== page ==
IMG_9207Outpatient care example with coordination of resources (rooms, labs) and people (doctors, patients), BPMN may not be best way to model and coordinate resources since can end up as a single-task anti-pattern. Target UI on tablet, using their Brazos tools with responsive UI, but can be used on desktop or phone. Patient list allows provider to manage high-level state of waiting versus in progress by assigning room, then add substatessuch as “Chaperone Required”, immediate updates regardless of platform used. Patient and doctor notifications can be initiated from action menu. A beautiful UI implementation of a fairly simple state management application built on IBM BPM, although the infrastructure is there to tie in events and data from other systems.

bpmNEXT 2016 demos: Salesforce, BP Logix and RedHat

Day 2 of bpmNEXT is all demos! Four sessions with a total of 12 demos coming up, with most of the morning focused on case management.

Cloud Architecture Accelerating Innovation in Application Development – Linus Chow, Salesforce

App dev environment that allows integration of Salesforce data with other sources, such as SAP. Schema builder allows data models to be visualized and linked in an ERD format, with field-level security and audit capabilities. Process Builder is an environment for visual creation of Salesforce-related data-driven processes, typically simple update actions triggered by data updates. User experiences created using Lightning App Builder, including support for mobile devices. Work-Relay as a more traditional process orchestration environment leveraging the Salesforce environment. Although mostly live demo, the entire Work-Relay section was a pre-recorded screencast, which was a disappointing violation of the bpmNEXT format.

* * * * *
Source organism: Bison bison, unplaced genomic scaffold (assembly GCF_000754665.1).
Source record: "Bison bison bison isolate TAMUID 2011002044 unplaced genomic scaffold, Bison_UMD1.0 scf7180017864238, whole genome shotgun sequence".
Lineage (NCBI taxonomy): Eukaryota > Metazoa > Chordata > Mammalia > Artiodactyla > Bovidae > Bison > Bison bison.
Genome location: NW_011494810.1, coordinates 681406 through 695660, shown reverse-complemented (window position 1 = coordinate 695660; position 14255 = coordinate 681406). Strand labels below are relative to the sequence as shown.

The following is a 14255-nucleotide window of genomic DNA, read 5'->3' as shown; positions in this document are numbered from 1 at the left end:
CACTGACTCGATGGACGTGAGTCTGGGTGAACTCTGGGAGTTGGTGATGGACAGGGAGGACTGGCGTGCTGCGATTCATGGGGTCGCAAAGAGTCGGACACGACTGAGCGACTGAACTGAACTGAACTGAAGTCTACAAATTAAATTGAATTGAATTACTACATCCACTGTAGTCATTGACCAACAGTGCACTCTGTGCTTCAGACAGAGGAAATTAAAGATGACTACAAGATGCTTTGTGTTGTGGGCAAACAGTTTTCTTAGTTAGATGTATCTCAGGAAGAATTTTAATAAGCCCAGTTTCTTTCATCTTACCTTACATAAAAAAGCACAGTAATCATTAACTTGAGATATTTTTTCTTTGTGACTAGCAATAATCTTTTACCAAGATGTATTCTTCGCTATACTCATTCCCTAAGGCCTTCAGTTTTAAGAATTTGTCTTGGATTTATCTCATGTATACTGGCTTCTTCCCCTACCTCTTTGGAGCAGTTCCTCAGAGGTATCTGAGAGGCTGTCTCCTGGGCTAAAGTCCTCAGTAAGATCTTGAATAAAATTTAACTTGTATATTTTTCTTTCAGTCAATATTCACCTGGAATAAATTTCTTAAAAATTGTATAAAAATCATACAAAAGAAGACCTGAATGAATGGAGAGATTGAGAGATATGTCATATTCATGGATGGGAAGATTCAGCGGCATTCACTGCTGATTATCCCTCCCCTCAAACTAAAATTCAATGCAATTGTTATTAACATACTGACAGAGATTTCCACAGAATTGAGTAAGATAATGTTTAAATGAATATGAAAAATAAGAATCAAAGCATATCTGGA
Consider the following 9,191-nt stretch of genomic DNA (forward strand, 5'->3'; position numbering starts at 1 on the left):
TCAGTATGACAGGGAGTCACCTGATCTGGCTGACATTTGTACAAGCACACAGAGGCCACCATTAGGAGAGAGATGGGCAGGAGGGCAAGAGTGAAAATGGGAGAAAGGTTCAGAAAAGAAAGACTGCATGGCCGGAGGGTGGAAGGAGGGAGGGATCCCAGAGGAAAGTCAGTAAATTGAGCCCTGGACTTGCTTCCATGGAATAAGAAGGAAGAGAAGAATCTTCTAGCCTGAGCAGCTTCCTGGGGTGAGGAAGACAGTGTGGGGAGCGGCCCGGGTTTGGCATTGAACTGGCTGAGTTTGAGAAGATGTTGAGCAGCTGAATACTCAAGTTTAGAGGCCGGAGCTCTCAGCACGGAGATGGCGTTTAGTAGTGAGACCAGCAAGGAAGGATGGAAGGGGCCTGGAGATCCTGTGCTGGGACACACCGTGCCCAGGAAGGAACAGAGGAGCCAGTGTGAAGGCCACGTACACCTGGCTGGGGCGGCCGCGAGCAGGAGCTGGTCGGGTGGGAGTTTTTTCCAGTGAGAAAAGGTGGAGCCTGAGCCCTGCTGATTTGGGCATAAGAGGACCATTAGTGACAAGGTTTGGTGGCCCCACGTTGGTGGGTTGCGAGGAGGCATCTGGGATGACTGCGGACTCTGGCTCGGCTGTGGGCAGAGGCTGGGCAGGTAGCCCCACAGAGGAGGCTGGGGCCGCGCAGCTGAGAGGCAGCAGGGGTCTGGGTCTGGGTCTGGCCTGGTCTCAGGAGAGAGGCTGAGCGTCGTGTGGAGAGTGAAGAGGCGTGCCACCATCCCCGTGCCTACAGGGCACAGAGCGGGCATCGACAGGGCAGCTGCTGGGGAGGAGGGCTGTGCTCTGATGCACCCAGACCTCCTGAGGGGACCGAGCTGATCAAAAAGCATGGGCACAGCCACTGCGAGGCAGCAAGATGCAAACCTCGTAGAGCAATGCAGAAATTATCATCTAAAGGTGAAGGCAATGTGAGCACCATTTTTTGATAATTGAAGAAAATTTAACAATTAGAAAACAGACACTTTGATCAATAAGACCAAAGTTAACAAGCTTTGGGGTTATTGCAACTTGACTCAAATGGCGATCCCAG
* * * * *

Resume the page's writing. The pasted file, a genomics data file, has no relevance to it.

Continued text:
One Model, Three Dimensions: Combining Flow, Case and Time Into a Unified Development Paradigm – Scott Menter and Joby O’Brien, BP Logix